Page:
I have a question about how to interpreted the following:

Proposition 2.3. The uniform random tree $\mathbb{T}_{n}$ has the same distribution as a tree generated as follows:

  • Take a Galton-Watson tree with Poisson(1) offspring distribution;
  • Condition it to have total progeny precisely (n);
  • Assign the vertices random labels chosen from [n] and forget the original ordering.

Proof. Recall the standard labelling of the vertices of a Galton-Watson tree $\mathbf{T}$, and let $\mathbf{t}$ be a particular tree with $\#(\mathbf{t})=n$ and numbers of offspring $c\left(v_{1}\right)=c_{1}, \ldots, c\left(v_{n}\right)=c_{n}$. Then $$ \mathbb{P}(\mathbf{T}=\mathbf{t})=\prod_{i=1}^{n} \frac{e^{-1}}{c_{i} !}=e^{-n} \prod_{i=1}^{n} \frac{1}{c_{i} !} $$ Now observe that $\mathbb{P}(\#(\mathbf{T})=n)$ is a function only of $n$. Hence, $$ \mathbb{P}(\mathbf{T}=\mathbf{t} \mid \#(\mathbf{T})=n)=f(n) \prod_{i=1}^{n} \frac{1}{c_{i} !} $$ for some function $f$. Now consider labelling the vertices of $\mathbf{T}$ with $[n]:=\{1,2, \ldots, n\}$. There are $n!$ different ways to do this, of which $\prod_{i=1}^{n} c_{i} !$ give rise to the same unordered labelled tree, once we forget the ordering. Hence, the probability of obtaining a particular labelled unordered tree $t$ is $f(n) / n !$. Since this depends only on $n$, and not on any other feature of the tree, it must be the case that the tree is uniformly distributed on $\mathbb{T}_{n}$.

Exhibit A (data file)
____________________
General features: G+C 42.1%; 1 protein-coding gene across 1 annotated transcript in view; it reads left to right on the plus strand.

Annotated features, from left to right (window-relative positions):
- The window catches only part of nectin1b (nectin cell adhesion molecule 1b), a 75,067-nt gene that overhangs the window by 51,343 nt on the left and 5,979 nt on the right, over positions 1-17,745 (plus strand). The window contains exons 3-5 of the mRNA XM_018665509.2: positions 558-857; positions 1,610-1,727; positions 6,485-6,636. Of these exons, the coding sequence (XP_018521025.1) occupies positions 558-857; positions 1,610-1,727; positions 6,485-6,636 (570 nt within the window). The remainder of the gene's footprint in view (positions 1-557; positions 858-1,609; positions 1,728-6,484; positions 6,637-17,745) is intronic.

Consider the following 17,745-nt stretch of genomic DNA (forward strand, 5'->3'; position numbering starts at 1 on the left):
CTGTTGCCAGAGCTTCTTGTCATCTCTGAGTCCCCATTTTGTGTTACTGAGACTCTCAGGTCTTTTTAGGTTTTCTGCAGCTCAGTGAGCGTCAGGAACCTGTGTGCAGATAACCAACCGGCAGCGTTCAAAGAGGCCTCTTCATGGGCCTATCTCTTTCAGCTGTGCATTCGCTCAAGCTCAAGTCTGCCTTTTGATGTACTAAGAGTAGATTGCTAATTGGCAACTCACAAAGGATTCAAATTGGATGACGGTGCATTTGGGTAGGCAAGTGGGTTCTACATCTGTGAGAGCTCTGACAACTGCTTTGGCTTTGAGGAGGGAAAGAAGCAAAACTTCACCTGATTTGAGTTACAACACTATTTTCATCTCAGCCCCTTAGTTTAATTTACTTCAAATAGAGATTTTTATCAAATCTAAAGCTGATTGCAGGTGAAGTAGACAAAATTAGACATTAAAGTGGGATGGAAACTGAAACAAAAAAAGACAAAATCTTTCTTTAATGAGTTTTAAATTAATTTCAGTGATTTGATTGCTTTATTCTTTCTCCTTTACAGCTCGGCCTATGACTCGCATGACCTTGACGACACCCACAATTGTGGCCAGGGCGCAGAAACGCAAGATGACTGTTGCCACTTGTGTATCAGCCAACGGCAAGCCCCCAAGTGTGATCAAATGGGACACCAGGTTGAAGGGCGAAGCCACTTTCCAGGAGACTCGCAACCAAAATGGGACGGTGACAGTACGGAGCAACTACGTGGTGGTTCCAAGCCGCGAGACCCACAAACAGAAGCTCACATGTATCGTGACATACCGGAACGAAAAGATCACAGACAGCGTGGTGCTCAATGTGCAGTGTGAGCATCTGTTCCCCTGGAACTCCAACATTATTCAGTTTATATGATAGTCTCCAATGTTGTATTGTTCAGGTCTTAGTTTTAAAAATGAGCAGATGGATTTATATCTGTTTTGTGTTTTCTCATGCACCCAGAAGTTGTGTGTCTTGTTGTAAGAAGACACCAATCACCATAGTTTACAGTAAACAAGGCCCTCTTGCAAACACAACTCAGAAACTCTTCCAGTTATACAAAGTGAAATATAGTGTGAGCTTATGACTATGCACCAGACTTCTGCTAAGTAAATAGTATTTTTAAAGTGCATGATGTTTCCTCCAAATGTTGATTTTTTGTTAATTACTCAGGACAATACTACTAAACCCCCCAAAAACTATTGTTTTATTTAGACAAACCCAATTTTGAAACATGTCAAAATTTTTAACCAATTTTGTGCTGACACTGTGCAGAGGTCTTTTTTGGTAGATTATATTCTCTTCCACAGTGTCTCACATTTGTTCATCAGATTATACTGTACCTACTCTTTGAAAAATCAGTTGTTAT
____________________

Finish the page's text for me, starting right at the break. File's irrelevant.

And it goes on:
(From An introduction to random trees by Christina Goldschmidt )

I believe I fully understand how the tree is generated, but what I have trouble with is: $\mathbb{T}_{n}$ has the same distribution as a tree generated as above. What does that mean exactly?

Is it, $$ \mathbb{P}(\mathbf{T}=\mathbf{t} \mid \#(\mathbf{T})=n)=\mathbb{P}(\mathbf{t} \in \mathbb{T}_{n}) $$ and what would $\mathbb{P}(\mathbf{t} \in \mathbb{T}_{n})$ be?


1 Answer 1


Despite the varied notation, the following must be true in order for the statements in the proof to make sense:

  • $\mathbb T_n$ is a random variable: it is a labeled tree uniformly sampled from the set of all labeled $n$-vertex trees.
  • $\mathbf T$ is a random variable: it is an ordered tree generated by the Galton-Watson process.
  • $\mathbf t$ is a fixed $n$-vertex ordered tree.

Now, $\Pr[\mathbf t \in \mathbb T_n]$ doesn't make sense: $\mathbb T_n$ is not a set. We are closer to wanting to say $\Pr[\mathbb T_n = \mathbf t]$, but that also doesn't make sense: $\mathbb T_n$ is a labeled tree, and $\mathbf t$ is an ordered tree.

To make the statement of the theorem precise, let's define new variables:

  • $\mathbf T'$ is a labeled tree constructed from $\mathbf T$ by forgetting the ordering, and giving the vertices random labels.
  • $t$ is a fixed $n$-vertex labeled tree.

Then our goal is to say that $\Pr[\mathbf T' = t \mid \#(\mathbf T) = n] = \Pr[\mathbb T_n = t]$. Here, $\Pr[\mathbb T_n = t] = \frac1{n^{n-2}}$, because that's how many labeled $n$-vertex trees we are, but for the proof, all we need to know is that $\Pr[\mathbb T_n = t]$ is a constant independent of $t$ (because $\mathbb T_n$ has a uniform distribution). Therefore if $\Pr[\mathbf T' = t \mid \#(\mathbf T) = n]$ also does not depend on $t$, we obtain the result we want.

The proof shows that $\Pr[\mathbf T = \mathbf t \mid \#(\mathbf T) = n]$ is proportional to $\prod_{i=1}^n \frac1{c_i!}$, which does depend on $\mathbf t$. But also, if $t$ is a particular labeling of $\mathbf t$, then the probability of obtaining $t$ by labeling $\mathbf t$ is proportional to $\prod_{i=1}^n c_i!$, so the two effects cancel.


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